Missouri’s infant mortality rate is higher than that national average and our preterm birth rate earned us a D- from the March of Dimes

Missouri has a syphilis crisis that is causing women to give birth to stillborn babies, yet Republicans prioritized passing a (likely unconstitutional) bill that prohibits low-income individuals on Medicaid from using their health insurance to receive testing or care at Planned Parenthood, despite the lack of other providers in the state.   

Missouri has been kicking eligible kids off Medicaid in large numbers thanks to poor management of the eligibility review process.  A federal judge ruled that Missouri is illegally denying food insecure Missourians SNAP benefits. Missouri’s understaffed foster care system separates children from their parents at twice the national rate and then loses track of them

I could go on.

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There are Missourians working very hard to address problems for kids and families. Some of them are Republican legislators. But their work this session was thrown away by a minority of their colleagues.  

Take the child care bill. Half of Missouri children under 5 live in child care deserts. This has devastating impacts on parents’ ability to work to provide for their children and on Missouri’s economy.  The bill would have used tax credits to make child care more available and affordable. It had bipartisan support and was a top priority that Gov. Parson touted in consecutive State of the State speeches.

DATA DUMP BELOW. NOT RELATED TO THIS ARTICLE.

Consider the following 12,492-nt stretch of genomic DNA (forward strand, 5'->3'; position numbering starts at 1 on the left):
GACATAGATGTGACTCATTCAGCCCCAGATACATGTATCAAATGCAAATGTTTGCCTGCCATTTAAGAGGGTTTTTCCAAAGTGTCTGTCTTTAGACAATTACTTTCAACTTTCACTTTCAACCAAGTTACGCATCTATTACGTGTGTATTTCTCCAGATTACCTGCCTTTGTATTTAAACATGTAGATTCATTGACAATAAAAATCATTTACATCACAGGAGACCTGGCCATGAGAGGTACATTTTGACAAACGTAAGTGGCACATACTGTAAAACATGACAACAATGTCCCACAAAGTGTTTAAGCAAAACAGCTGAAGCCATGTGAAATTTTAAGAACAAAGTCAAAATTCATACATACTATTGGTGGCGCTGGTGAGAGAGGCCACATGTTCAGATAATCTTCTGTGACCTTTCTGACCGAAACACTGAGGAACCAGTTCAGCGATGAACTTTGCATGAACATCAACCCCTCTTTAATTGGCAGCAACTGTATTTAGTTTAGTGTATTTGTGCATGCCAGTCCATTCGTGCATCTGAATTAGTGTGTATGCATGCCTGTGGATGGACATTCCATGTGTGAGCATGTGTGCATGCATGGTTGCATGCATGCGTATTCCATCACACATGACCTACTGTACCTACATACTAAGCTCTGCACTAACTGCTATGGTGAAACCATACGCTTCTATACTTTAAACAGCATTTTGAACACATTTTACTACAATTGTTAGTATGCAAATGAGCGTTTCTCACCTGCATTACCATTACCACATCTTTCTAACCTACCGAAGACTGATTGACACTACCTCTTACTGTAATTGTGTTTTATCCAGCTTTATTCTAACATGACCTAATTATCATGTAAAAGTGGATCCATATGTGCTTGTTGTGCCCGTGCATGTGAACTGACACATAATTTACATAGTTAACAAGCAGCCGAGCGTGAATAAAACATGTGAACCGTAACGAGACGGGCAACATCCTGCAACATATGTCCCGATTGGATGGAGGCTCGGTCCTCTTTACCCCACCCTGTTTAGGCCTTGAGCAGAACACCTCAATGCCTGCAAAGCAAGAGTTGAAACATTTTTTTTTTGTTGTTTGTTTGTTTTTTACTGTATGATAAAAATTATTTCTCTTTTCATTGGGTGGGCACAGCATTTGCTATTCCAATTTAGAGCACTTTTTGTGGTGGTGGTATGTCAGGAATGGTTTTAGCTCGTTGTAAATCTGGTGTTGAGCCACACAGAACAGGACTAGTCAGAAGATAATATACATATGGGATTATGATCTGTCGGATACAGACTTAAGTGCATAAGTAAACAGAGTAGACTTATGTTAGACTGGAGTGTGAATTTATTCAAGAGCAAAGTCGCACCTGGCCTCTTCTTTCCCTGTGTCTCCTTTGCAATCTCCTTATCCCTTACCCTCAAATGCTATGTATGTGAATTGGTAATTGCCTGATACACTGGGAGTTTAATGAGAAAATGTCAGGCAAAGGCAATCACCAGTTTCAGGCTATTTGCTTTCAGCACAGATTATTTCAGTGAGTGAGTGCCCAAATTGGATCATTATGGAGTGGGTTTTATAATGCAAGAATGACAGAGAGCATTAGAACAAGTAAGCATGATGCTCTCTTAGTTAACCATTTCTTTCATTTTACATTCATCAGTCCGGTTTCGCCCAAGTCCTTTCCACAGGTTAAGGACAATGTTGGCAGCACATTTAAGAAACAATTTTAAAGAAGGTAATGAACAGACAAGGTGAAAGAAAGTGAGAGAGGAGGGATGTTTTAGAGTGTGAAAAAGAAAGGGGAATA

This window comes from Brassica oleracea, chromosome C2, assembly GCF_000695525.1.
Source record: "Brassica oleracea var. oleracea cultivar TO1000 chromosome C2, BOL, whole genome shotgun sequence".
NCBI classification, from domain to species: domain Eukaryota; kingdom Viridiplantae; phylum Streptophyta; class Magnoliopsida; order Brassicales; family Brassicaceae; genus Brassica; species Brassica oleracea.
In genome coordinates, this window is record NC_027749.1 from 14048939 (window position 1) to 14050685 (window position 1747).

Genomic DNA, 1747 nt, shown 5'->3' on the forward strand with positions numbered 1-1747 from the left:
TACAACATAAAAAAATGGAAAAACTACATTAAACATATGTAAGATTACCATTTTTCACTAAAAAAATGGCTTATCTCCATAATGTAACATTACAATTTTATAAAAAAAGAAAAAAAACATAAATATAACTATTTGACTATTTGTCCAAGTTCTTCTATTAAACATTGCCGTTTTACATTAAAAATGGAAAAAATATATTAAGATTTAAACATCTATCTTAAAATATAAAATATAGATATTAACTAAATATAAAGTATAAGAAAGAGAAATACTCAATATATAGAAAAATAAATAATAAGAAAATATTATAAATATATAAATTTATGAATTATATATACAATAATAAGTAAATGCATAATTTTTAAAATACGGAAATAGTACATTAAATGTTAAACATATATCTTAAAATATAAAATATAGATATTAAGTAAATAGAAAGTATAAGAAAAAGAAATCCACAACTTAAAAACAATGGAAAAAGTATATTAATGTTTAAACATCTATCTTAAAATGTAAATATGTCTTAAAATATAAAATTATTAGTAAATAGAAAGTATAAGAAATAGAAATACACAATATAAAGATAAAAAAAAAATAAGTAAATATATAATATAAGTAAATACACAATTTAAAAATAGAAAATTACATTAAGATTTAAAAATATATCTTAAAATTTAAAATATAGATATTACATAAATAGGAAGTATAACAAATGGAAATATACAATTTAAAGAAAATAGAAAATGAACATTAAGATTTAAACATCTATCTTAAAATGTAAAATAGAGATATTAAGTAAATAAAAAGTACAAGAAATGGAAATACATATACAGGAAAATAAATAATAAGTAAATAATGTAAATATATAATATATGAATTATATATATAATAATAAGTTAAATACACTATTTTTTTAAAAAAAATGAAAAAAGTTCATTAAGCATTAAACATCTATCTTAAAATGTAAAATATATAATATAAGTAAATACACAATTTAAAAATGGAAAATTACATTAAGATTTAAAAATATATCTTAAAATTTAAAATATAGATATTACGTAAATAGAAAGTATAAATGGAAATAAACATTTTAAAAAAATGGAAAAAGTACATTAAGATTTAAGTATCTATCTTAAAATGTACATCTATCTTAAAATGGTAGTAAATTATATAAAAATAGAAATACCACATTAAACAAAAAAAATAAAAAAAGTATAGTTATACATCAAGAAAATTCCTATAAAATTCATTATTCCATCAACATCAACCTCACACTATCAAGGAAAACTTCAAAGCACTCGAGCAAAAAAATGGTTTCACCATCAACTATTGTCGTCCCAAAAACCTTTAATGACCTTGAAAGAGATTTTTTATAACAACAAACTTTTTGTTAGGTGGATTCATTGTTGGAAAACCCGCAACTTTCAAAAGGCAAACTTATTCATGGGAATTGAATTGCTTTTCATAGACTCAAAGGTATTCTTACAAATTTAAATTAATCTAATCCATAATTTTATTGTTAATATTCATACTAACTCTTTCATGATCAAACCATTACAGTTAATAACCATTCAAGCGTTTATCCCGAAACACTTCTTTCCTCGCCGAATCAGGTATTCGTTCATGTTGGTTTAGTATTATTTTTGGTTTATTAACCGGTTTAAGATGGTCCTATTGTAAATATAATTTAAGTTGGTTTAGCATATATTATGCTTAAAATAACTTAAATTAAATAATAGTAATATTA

But Freedom Caucus members and their sympathizers decried it as welfare. Sen. Mike Moon implied that mothers ought to stay home with their children like his wife did.  Of course, Freedom Caucasers are fine with Missouri’s astronomical tax credits for donors to anti-abortion “pregnancy resource centers.” In their view, tax credits should go to misleading and pressuring women to continue pregnancies, but not to caring for their children once born.

Moon was the only senator to vote against a bipartisan bill that would have banned child marriage (he famously endorsed 12-year-old marriage last session). The bill, intended to end forced marriages, ultimately died as time ran out in the House after being stalled by a few Republicans who argued it was an intrusion on parental rights that could lead to pregnant minors ending their pregnancies rather than getting married.

A bill with no apparent opposition would have barred the state from taking benefits owed to orphaned and disabled foster care children to pay for their care.

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Another bipartisan bill lost to a combination of Republican infighting and anti-abortion extremism would have enacted health protections for women and babies.